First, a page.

Ride Sharing Services Lead Taxi Medallion Values To Plummet (And That's A Good Thing)

from the competition-is-good dept

Three years ago, Planet Money did an episode on the ridiculous economics of taxi cab medallions, the protectionist, anti-competition way in which cities keep competition scarce for taxis, and (thus) drive up taxi fares. Yes, sure, the taxi folks will tell you, these medallions are supposed to “regulate” the market to keep it safe, but as pretty much everyone knows, the reality is that they’re just to limit competition and keep prices high. So, given all the new pressures on that market from ridesharing* efforts like Uber** and Lyft, it shouldn’t come as much of a surprise that taxi medallion prices are plummeting rapidly. They’re still high — for now — but they’re dropping fast and that’s likely to continue:

The average price of an individual New York City taxi medallion fell to $872,000 in October, down 17 percent from a peak reached in the spring of 2013, according to an analysis of sales data. Previous figures published by the city?s Taxi and Limousine Commission ? showing flat prices ? appear to have been incorrect, and the commission removed them from its website after an inquiry from The New York Times.

In other big cities, medallion prices are also falling, often in conjunction with a sharp decline in sales volume. In Chicago, prices are down 17 percent. In Boston, they?re down at least 20 percent, though it?s hard to establish an exact market price because there have been only five trades since July. In Philadelphia, the taxi authority recently failed to sell any medallions at its asking price of $475,000; it will try again, at $350,000.

In cities like San Francisco, there’s been a 65% decline in cab use as people shift to these more convenient (and often more affordable) alternatives. And the trend appears likely to continue:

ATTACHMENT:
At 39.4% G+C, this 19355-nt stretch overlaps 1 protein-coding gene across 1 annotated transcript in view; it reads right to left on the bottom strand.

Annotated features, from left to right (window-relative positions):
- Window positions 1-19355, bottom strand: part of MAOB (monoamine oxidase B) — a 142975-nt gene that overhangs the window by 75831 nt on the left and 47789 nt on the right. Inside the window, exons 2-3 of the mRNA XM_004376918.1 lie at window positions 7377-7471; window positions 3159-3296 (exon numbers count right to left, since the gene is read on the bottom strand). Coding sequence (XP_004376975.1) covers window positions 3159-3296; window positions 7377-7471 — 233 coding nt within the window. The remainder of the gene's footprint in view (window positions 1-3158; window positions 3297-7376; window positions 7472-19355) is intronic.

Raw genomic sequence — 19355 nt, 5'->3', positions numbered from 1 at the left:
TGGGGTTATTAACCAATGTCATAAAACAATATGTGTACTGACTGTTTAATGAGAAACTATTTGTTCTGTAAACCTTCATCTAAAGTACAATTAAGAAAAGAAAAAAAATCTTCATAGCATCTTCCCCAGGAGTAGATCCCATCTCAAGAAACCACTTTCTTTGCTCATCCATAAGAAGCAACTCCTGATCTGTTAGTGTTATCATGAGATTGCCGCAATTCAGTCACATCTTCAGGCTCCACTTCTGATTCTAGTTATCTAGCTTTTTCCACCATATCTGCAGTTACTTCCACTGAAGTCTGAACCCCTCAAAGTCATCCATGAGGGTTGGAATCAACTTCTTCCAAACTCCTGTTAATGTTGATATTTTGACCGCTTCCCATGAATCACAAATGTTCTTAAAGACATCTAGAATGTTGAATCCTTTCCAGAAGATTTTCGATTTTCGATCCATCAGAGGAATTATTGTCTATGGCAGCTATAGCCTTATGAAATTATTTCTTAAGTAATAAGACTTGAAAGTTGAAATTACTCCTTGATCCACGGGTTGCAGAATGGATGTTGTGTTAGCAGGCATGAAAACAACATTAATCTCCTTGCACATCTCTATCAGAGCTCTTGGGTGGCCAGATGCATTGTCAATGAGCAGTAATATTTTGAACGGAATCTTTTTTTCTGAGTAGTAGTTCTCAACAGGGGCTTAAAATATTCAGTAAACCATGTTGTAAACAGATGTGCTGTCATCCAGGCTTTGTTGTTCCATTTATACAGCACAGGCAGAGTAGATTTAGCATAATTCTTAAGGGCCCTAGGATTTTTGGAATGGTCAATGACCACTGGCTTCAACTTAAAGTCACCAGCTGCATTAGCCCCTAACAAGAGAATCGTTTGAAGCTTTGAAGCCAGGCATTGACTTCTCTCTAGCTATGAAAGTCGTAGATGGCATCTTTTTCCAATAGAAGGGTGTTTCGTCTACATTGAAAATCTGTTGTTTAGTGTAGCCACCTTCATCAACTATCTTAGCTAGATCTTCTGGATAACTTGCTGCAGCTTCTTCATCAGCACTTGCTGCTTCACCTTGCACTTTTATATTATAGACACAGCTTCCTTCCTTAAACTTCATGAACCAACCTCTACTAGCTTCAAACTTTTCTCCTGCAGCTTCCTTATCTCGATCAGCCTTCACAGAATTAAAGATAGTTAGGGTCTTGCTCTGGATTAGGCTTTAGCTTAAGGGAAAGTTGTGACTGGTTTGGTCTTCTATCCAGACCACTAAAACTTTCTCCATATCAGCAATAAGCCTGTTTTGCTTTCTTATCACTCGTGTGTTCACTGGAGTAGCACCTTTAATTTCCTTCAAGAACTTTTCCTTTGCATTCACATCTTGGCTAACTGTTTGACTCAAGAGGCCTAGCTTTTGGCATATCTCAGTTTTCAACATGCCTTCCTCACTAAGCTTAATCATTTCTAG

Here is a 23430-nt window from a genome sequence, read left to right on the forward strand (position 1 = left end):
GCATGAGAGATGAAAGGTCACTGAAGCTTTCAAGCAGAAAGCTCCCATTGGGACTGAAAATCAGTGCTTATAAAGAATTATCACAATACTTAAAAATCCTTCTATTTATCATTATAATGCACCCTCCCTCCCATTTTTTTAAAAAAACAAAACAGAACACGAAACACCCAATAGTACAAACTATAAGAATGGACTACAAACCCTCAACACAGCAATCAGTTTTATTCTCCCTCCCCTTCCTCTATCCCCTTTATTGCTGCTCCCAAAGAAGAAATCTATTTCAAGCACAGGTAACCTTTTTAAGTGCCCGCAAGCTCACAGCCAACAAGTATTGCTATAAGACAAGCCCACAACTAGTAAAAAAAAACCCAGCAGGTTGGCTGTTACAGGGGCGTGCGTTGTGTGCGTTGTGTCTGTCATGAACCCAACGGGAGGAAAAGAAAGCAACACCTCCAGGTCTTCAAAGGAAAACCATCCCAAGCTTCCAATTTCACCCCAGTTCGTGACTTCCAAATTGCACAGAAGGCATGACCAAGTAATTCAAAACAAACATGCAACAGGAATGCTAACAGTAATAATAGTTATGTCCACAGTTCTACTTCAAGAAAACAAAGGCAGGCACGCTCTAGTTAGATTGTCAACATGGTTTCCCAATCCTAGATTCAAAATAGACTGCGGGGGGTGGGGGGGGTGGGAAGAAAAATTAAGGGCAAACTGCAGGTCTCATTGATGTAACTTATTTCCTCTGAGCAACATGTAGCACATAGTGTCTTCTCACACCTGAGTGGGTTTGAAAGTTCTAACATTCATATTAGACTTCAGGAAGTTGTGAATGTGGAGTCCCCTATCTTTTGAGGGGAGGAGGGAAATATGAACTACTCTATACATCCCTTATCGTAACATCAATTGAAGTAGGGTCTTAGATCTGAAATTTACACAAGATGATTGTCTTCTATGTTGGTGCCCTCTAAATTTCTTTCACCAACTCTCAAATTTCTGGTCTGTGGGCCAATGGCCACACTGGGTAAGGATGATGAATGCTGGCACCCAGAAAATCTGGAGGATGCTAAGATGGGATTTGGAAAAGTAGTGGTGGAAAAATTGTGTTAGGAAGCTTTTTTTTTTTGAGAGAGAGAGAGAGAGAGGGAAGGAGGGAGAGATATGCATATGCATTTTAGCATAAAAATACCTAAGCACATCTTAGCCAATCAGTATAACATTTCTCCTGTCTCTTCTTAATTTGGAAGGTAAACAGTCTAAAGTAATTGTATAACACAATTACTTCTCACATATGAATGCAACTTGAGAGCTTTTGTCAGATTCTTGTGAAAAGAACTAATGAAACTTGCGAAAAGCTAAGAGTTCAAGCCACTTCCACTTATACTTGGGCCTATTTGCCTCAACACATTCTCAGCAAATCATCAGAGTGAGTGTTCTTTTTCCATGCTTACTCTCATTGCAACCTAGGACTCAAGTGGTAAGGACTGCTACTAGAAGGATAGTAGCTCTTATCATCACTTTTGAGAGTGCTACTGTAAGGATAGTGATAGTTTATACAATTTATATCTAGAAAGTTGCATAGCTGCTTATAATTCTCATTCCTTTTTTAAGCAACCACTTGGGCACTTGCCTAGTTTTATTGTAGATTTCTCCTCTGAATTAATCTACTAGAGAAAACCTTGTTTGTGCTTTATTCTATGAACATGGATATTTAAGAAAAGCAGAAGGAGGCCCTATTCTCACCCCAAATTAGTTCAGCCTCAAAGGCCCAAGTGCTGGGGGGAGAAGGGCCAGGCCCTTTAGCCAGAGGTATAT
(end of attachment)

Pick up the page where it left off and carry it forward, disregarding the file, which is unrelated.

The end result appears to be pretty good for users — who get more convenient, less expensive options for getting around. And, for all the stated fears from the old taxi guys that a glut of new entrants would drive away business, we can just watch what happens and see how the market sorts things out.

* Yes, I know some people hate the term “ridesharing” for these kinds of services. But that’s what they’re commonly called, and it’s perfectly reasonable to call them that.

** Yes, Uber has been getting a ton of bad press lately for a vareity of statements and actions that, at the very least, suggest a rather cavalier attitude towards privacy, and a very aggressive view towards everything else. Thankfully, if you don’t like the way Uber conducts its business, there are alternatives.

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Companies: lyft, uber

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Comments on “Ride Sharing Services Lead Taxi Medallion Values To Plummet (And That's A Good Thing)”

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Michael says:

I’m puzzled by those cheering private multi-billion dollar foreign ride-sharing mega-corporations.

Regulated taxicabs have generated millions in municipal revenue paid in form of business licensing, regulatory
taxes, municipal dues, disability surcharges, etc.
Ride-sharing mega-corproations literally pay none of that.

Cities across the states are losing billions of dollars
that otherwise would be spent on local municipal projects.
I understand that private Uber is now valued at 40 BILLION
dollars. Money lost by small businesses and hundreds of
municipalitites has been added to valuation of private
tax-evading mega-corproation.

If you think that this is “progress”, then let me tell
you that an app should not be an excuse to evade taxes
and break laws.

What municipalities miss in revenue, authorities will
compensate through higher taxation. And you dear reader,
too, ar on the hook because some private offshore mega-
corporation decided to break laws and make billions in
some offshore accounts. Fast, before people catch up!

pixelpusher220 (profile) says:

Re: Re: Re: